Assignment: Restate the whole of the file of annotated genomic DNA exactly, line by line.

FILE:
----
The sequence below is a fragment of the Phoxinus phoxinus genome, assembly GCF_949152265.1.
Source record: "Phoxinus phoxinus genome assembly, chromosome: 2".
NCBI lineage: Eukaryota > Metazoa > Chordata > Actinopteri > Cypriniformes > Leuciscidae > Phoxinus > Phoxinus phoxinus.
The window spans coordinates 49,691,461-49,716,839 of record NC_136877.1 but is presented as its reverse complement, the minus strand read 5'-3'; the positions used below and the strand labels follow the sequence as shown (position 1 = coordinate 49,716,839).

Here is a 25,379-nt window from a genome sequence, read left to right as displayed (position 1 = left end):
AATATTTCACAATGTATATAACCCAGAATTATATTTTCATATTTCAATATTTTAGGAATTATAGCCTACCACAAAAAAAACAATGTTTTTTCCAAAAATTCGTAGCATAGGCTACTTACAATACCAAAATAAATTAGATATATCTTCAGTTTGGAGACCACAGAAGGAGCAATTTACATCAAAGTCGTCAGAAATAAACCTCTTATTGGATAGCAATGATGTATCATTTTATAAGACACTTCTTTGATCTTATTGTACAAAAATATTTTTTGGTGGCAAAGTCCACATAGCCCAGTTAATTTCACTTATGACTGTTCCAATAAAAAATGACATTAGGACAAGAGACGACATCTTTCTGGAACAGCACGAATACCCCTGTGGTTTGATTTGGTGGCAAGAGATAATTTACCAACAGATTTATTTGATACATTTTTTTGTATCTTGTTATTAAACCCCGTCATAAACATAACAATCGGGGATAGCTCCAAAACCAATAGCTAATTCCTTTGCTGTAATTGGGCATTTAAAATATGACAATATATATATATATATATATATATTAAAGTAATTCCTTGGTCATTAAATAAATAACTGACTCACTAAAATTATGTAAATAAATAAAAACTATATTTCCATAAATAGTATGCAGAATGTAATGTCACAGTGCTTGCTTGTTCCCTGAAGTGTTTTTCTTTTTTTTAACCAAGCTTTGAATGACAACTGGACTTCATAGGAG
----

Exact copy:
The sequence below is a fragment of the Phoxinus phoxinus genome, assembly GCF_949152265.1.
Source record: "Phoxinus phoxinus genome assembly, chromosome: 2".
NCBI lineage: Eukaryota > Metazoa > Chordata > Actinopteri > Cypriniformes > Leuciscidae > Phoxinus > Phoxinus phoxinus.
The window spans coordinates 49,691,461-49,716,839 of record NC_136877.1 but is presented as its reverse complement, the minus strand read 5'-3'; the positions used below and the strand labels follow the sequence as shown (position 1 = coordinate 49,716,839).

Here is a 25,379-nt window from a genome sequence, read left to right as displayed (position 1 = left end):
AATATTTCACAATGTATATAACCCAGAATTATATTTTCATATTTCAATATTTTAGGAATTATAGCCTACCACAAAAAAAACAATGTTTTTTCCAAAAATTCGTAGCATAGGCTACTTACAATACCAAAATAAATTAGATATATCTTCAGTTTGGAGACCACAGAAGGAGCAATTTACATCAAAGTCGTCAGAAATAAACCTCTTATTGGATAGCAATGATGTATCATTTTATAAGACACTTCTTTGATCTTATTGTACAAAAATATTTTTTGGTGGCAAAGTCCACATAGCCCAGTTAATTTCACTTATGACTGTTCCAATAAAAAATGACATTAGGACAAGAGACGACATCTTTCTGGAACAGCACGAATACCCCTGTGGTTTGATTTGGTGGCAAGAGATAATTTACCAACAGATTTATTTGATACATTTTTTTGTATCTTGTTATTAAACCCCGTCATAAACATAACAATCGGGGATAGCTCCAAAACCAATAGCTAATTCCTTTGCTGTAATTGGGCATTTAAAATATGACAATATATATATATATATATATATATTAAAGTAATTCCTTGGTCATTAAATAAATAACTGACTCACTAAAATTATGTAAATAAATAAAAACTATATTTCCATAAATAGTATGCAGAATGTAATGTCACAGTGCTTGCTTGTTCCCTGAAGTGTTTTTCTTTTTTTTAACCAAGCTTTGAATGACAACTGGACTTCATAGGAG